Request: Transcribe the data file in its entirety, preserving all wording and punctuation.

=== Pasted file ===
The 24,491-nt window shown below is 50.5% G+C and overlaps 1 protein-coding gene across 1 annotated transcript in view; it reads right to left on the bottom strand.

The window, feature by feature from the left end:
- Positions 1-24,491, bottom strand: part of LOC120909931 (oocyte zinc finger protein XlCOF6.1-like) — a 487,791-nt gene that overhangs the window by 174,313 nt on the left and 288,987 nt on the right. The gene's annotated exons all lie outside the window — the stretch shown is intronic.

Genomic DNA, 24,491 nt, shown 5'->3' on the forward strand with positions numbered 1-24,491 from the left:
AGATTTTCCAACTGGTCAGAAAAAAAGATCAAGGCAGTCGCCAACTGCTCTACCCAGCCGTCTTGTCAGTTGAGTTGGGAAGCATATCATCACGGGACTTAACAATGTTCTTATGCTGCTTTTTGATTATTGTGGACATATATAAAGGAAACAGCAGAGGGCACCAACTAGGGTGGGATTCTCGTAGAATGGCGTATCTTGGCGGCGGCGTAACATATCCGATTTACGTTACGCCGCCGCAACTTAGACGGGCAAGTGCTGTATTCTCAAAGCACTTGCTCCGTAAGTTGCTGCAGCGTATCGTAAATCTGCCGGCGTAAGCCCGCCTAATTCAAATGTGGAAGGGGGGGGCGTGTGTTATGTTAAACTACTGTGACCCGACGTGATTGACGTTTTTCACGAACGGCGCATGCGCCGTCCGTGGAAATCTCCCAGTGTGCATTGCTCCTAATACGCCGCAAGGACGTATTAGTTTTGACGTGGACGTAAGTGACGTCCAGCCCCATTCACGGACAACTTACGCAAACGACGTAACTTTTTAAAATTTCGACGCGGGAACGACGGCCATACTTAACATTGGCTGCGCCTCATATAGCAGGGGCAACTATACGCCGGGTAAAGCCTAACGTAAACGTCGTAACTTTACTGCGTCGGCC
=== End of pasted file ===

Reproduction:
The 24,491-nt window shown below is 50.5% G+C and overlaps 1 protein-coding gene across 1 annotated transcript in view; it reads right to left on the bottom strand.

The window, feature by feature from the left end:
- Positions 1-24,491, bottom strand: part of LOC120909931 (oocyte zinc finger protein XlCOF6.1-like) — a 487,791-nt gene that overhangs the window by 174,313 nt on the left and 288,987 nt on the right. The gene's annotated exons all lie outside the window — the stretch shown is intronic.

Genomic DNA, 24,491 nt, shown 5'->3' on the forward strand with positions numbered 1-24,491 from the left:
AGATTTTCCAACTGGTCAGAAAAAAAGATCAAGGCAGTCGCCAACTGCTCTACCCAGCCGTCTTGTCAGTTGAGTTGGGAAGCATATCATCACGGGACTTAACAATGTTCTTATGCTGCTTTTTGATTATTGTGGACATATATAAAGGAAACAGCAGAGGGCACCAACTAGGGTGGGATTCTCGTAGAATGGCGTATCTTGGCGGCGGCGTAACATATCCGATTTACGTTACGCCGCCGCAACTTAGACGGGCAAGTGCTGTATTCTCAAAGCACTTGCTCCGTAAGTTGCTGCAGCGTATCGTAAATCTGCCGGCGTAAGCCCGCCTAATTCAAATGTGGAAGGGGGGGGCGTGTGTTATGTTAAACTACTGTGACCCGACGTGATTGACGTTTTTCACGAACGGCGCATGCGCCGTCCGTGGAAATCTCCCAGTGTGCATTGCTCCTAATACGCCGCAAGGACGTATTAGTTTTGACGTGGACGTAAGTGACGTCCAGCCCCATTCACGGACAACTTACGCAAACGACGTAACTTTTTAAAATTTCGACGCGGGAACGACGGCCATACTTAACATTGGCTGCGCCTCATATAGCAGGGGCAACTATACGCCGGGTAAAGCCTAACGTAAACGTCGTAACTTTACTGCGTCGGCC